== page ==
Kids find moving stressful, just as adults do. Though less complicated for children, it is equally stressful. Kids feel safe in their own homes and neighborhoods, with the school and friends they know. Even with an air of excitement of the unknown, it also frightens them.
How to make the move easier for the kids and for you!
Let your children know about the move ahead of time
That does not mean simply telling them ahead of time is enough, though. You should tell them in a fitting way. Make sure you are all together as a family when you break the news and tell your kids before you tell other grownups who may reveal the news before you do. You will want to hold off on telling teachers, parents of friends, etc., until your kids themselves know.
Make the reason for the move as specific as possible
Many parents still fail to prepare their children for a move adequately. If you tell kids about the move without specific details, all they know is what they are leaving behind: school, neighborhood kids, possibly grandparents, their special bedroom and so on.
It is important that parents rather emphasize what kids are moving toward, including:
- A new school
- A new home, with emphasis on desirable amenities that are not available at your old home (a backyard, a bedroom for everyone, etc.)
- Different weather or landscapes
- Unique features of the new town (Any children’s museums close by, perhaps, or nearby fossil beds?)
It is also important to clarify what and who all is coming on this new adventure, including siblings, pets, other treasured items.
Avoid packing your child’s favorite items
When you are in the thick of packing, it is natural to want to clear away as much mess as possible. So, while it may be painful to you, take extra care to leave the things the kids love out and visible. That means their favorite blankets, toys, art projects, etc.
Right now, and until you can create a new life, it is best to leave the old one as familiar as possible.
Give kids something to imagine
It always helps to give kiddos something to visualize. Ideally, you made a scouting trip to your new home city before deciding to move and snapped lots of pictures while you were there. If so, let kids sit next to you as you scroll through photos of their new school, your new home, and major sights from the new area.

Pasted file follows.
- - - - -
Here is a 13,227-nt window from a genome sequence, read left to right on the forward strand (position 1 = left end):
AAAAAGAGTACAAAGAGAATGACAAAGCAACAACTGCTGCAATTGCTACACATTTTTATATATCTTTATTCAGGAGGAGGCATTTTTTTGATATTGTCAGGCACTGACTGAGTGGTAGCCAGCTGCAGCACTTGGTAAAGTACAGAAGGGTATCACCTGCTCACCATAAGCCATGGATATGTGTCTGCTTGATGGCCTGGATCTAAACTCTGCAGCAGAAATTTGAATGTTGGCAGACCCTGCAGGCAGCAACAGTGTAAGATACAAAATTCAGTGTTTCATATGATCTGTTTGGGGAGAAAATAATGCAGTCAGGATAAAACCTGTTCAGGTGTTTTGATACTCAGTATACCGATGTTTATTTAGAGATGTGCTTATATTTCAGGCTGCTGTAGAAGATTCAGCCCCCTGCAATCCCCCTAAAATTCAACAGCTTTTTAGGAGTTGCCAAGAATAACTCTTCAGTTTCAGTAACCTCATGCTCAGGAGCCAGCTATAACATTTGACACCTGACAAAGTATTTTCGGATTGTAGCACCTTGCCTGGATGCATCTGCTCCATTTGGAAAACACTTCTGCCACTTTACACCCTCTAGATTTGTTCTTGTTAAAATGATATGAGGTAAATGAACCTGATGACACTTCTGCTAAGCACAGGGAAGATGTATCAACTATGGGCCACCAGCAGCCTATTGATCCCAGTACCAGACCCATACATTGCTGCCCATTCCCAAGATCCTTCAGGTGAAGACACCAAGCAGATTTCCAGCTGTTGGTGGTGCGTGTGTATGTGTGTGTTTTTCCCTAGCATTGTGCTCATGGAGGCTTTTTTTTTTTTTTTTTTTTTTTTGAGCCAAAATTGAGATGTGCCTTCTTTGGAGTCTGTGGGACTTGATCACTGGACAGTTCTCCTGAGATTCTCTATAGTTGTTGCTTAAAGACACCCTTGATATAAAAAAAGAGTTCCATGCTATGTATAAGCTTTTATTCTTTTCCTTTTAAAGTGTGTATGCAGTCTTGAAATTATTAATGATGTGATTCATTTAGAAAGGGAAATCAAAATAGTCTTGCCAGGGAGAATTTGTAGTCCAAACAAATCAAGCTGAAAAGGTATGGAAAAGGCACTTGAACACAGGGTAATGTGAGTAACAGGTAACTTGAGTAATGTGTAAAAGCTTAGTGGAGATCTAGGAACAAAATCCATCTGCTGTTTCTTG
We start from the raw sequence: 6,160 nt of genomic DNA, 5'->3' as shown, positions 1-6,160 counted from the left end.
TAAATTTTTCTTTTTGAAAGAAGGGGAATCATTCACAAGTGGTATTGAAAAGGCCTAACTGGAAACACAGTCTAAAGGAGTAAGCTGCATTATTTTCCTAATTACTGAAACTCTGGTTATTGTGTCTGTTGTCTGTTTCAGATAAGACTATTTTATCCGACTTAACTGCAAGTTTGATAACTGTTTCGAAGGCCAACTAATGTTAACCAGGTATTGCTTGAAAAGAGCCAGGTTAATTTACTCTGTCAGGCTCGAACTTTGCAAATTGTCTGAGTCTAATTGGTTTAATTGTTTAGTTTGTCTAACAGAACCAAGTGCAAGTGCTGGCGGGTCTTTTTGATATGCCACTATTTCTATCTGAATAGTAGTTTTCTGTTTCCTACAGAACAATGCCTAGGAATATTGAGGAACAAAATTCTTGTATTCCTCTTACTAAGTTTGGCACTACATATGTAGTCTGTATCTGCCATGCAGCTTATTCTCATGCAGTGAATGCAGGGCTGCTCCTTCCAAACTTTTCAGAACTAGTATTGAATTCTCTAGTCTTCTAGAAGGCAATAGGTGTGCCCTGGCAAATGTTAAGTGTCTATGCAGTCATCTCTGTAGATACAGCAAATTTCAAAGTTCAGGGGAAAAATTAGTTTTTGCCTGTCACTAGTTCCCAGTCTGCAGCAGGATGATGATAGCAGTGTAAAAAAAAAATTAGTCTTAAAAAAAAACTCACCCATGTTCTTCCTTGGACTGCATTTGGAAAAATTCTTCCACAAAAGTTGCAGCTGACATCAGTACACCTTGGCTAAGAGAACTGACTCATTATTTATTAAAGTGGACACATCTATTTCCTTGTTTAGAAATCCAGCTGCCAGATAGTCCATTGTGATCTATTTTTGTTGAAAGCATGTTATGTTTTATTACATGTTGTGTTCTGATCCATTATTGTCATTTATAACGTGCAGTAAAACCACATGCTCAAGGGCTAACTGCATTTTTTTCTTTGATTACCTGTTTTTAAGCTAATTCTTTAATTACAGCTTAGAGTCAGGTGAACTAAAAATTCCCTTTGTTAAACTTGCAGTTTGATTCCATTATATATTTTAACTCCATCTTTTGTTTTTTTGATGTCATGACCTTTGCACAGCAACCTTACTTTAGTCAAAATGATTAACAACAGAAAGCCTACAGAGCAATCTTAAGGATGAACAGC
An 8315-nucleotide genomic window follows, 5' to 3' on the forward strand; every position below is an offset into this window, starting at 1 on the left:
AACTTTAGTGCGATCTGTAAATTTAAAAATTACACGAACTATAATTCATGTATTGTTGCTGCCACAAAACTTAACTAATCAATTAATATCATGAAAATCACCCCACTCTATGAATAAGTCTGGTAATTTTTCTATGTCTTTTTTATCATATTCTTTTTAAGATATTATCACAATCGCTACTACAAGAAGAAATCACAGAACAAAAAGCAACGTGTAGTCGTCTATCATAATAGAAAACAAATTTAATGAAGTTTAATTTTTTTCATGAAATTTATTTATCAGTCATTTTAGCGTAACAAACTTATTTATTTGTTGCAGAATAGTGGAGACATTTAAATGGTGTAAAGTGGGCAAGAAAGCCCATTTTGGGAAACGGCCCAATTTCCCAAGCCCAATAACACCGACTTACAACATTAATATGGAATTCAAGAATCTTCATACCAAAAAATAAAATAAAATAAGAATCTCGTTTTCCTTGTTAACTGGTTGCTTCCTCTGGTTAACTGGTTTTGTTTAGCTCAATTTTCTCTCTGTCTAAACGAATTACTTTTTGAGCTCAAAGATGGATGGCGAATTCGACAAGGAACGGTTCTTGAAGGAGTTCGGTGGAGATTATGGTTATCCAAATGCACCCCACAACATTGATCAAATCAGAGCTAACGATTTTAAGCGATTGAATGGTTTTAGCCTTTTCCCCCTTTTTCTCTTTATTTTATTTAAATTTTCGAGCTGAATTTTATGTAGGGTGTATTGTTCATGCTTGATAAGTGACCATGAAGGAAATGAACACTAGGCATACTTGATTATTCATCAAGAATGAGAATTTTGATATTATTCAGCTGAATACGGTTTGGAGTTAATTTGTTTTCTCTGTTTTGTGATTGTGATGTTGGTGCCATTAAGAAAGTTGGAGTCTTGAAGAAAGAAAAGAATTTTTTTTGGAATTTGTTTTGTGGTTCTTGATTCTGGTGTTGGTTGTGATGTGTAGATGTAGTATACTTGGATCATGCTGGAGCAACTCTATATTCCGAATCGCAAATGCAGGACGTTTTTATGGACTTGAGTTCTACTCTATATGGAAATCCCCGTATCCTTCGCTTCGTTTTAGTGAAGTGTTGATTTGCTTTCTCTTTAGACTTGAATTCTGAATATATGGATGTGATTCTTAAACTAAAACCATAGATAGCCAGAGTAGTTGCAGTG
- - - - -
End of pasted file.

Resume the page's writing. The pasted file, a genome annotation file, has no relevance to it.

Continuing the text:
If you do not have pictures available, that is what the internet is for.
Offer kids as much detailed information as you can
Provide as much information about their new lives as possible, including:
- Your new address
- The name of their school
- The name of their neighborhood
- The reason for the move
- The name of your work/your spouse’s work
This way, when teachers, family friends or other adults ask kids about their new life, they have real details to share.
Plus, this is good safety information and important to drill in ahead of time.
Turn to fun projects
Hopefully, your children get to skip most of moving day, hanging out with grandparents elsewhere or riding in a separate car from the moving van.
That does not take care of them the rest of the time, however. Packing is a long process. Neither you nor the kids will be happy if they’ve nothing to do but bug you while you get ready.
Here are some fun ways to keep younger kids occupied while you pack. Have older children who are moody about leaving middle or high school friends behind? See if you can interest them in these easy room décor ideas to deck out their new space.
Rewards do work
While children work hard to please their parents, intrinsic motivation – the desire to behave for the sake of virtue – only goes so far. Then you should break out the goods: treats, toys, and special time.
When you need kids to stay out of your hair for packing, or even more demanding jobs such as staging your home, it helps to offer a reward. It can be a coveted treat, a new toy, or the promise of some special time together later.
Rewards like these also help:
- To keep kids quiet when you are planning with movers/other service providers, either in person or on the phone.
- On moving day, itself.
- When you arrive in your new home, with all the chaos of unpacking and logistics.
- To help them settle in once the dust settles if they feel out of place.
If you do not substitute treats for attention all the time, it is fine to use a few carrots every now and again. Moving days only come around occasionally, so no habits are being made here.
If you are happy, the kids will be happy
At the end of the day – moving day, of course – kids are going to take a similar attitude to the relocation that you do. If you are cheerful and upbeat, they will react as you do. You can make their job easier, though, by giving them tangibles on which they can focus their energies before, during and after the move.
As one of the premier childcare facilities in St. Augustine, T’s Learning cares for kids who are adjusting best way possible from move! We care for our parents and like helping them be even bigger heroes than they already are and we're here to help out to restore routines after a move!